Just checking Iron Sheik's website, to see what that cat was up to. I became a fan after seeing the video to Neocon Luv. He has a new song Impeach Bush (which you can download here here), that will appear on his next cd (not sure exactly when that'll come out, but I'm guessing fairly soon, as the last cd was released in 2004).

For those of you not familiar with his work, he's a Palestinian-American hip-hop artist who's been dropping some socially aware rhymes over the last several years. Well worth checking out.

One of the many tragic Katrina stories

This just blew me away:

Katrina blew in, and the storm was strong. Still, Beenie was safe in her little home. The storm passed. Only...

The levee a couple of blocks from Beenie's house gave way. After the storm, the levee gave way. No one expected that the levees would breach. The levees were supposed to hold. Three levees gave way, three levees, three different parts of the city, three breaches to drown a city.

Beenie's levee, it gave way because it wasn't built strong enough. The water soaked the ground twenty feet under the levee, turned the base to muck. The levee just slid back on the muck, the water pushing the levee over the muck, until it buckled, and the levee melted in a boiling, crumbling mess. The water came rushing in, rushing through, rushing over, spreading over the streets, over houses, over everything. The water came rushing in, rushing over lives. Rushing over people's lives.

In the area around Beenie's house, the water came rushing over people's lives, and it was rushing fast. Beenie's house was flooded, was drowned, fast. An hour, maybe two, maybe three. Beenie's life was drowned, fast, and deep. Fast and deep. And then, was drowned for a long, long time. One of hundreds, thousands of lives that were drowned fast, deep, and for a long, long time.

As the water came rushing in, Beenie had no choice, even if she wanted to leave. Beenie heard the water, Beenie saw the water, Beenie was too old to climb the pull-down attic stairs, too old to battle the water rushing over. Beenie sat down in her easy chair, and Beenie drowned with her little dog in her arms. A lady of light and laughter and kindness, she drowned in the flood of the levee breaches. Beenie's body was found in her house, with her little dog in her arms, 19 days later.

And after Beenie's body was found, the authorities took her away, to a morgue, a morgue where they held her. The authorities did not release Beenie's body for many months, many months before she could be cremated, and interred. Many months. So many months. So many people, so many months.

Beenie trusted the authorities, she trusted the levees to hold, she didn't think the levees would breach. Beenie planned to leave her house, after the storm, if the utilities were going to be down for too long, if conditions were going to be too bad for too long. She told her relatives that she would do so. And I know that this is true, in my bones, I know this is true.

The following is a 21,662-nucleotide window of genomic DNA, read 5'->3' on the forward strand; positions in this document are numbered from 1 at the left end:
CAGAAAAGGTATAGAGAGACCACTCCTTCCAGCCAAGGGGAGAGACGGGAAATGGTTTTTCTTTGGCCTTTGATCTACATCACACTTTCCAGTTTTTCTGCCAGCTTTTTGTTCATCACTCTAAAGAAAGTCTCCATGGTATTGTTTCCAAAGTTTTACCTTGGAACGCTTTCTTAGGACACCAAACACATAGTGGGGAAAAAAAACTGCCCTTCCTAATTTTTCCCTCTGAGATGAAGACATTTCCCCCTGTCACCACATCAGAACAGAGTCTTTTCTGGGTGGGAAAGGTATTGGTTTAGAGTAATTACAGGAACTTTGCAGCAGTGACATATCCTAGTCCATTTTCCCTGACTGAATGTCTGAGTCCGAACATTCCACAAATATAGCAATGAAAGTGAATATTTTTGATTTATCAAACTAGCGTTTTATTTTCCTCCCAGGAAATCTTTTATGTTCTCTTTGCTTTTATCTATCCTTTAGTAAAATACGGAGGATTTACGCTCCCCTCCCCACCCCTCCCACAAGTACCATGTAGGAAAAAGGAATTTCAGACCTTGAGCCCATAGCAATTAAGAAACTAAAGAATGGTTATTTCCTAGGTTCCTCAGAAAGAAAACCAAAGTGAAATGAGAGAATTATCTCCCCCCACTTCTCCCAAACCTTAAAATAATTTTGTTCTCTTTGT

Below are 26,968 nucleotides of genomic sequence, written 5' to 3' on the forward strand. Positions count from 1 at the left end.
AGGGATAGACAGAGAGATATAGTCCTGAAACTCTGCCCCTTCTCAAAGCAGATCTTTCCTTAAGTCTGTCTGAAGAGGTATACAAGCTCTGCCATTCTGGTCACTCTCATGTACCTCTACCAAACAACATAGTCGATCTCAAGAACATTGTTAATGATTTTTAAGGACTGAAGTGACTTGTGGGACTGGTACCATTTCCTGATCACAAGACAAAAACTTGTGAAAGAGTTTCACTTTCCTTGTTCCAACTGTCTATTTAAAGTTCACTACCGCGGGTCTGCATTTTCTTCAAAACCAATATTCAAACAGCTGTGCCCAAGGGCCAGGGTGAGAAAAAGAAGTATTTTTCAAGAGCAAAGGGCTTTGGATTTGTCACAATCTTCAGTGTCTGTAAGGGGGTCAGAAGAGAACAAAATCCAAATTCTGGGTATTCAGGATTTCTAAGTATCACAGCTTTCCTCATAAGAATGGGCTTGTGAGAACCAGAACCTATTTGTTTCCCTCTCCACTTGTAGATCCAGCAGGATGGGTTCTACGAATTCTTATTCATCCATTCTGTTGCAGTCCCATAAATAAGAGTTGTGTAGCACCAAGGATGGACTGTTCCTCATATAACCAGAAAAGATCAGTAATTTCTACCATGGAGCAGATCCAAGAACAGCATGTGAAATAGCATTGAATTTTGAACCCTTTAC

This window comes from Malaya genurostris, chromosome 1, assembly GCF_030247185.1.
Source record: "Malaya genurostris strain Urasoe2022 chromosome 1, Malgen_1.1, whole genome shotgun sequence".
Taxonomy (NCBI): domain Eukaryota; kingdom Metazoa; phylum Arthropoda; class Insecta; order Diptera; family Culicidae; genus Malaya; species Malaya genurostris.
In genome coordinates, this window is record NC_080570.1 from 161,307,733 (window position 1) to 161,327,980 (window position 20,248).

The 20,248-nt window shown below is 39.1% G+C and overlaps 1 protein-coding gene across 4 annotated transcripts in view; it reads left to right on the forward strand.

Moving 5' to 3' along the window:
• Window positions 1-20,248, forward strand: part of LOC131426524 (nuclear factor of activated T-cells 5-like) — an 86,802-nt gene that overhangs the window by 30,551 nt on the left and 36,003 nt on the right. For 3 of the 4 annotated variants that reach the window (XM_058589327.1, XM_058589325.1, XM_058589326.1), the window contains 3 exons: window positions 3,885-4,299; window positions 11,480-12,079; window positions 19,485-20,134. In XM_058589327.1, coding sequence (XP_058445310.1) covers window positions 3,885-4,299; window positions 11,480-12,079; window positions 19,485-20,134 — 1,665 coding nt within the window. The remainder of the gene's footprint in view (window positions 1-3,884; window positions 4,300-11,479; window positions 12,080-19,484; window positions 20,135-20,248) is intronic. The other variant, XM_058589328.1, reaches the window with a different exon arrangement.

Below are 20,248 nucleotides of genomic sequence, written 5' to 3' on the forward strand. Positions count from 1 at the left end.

The front door of what used to be Beenie's house stands open. It has stood open, wide open, for the past year. It stands wide open today. On a chair, the chair that has always stood and continues to stand today beside the front door, in the foyer of what used to be Beenie's house, there are four objects. The four objects were placed there before the storm, placed on the chair by Beenie. Placed there as part of the final preparations for the storm. Those four objects remain untouched, unmoved, not disturbed by flood or hand, untouched today. Even today. Untouched. The four objects are covered by mold and ruination, still they are untouched. Beenie put those things there, by the door, so she could leave with them in a hurry. There, beside the door, these things remain.


Beenie, may she rest in peace.

For us, may we witness. May we not be turned away.

That's merely a portion of the story. The author writes a good deal about who Beenie was, what she was like as a human being. Maybe she'll remind you of someone you know or once knew. Hers was one of many such stories. It is important to put a human face on last year's tragedy, rather than merely abstractly cite some statistics. It is equally important that we never forget, and to the extent that there was so much government neglect that caused so many to die needlessly, to never forgive.

Sunday, August 20, 2006

What does the American Psychological Association really think of torture?

On the one hand, Avila (whose coverage of the issue of torture at DailyKos is outstanding) reports what appears to be a reversal of the APA's previously wimpy stance:
The American Psychological Association (APA) issued the following press release on 10 August 2006.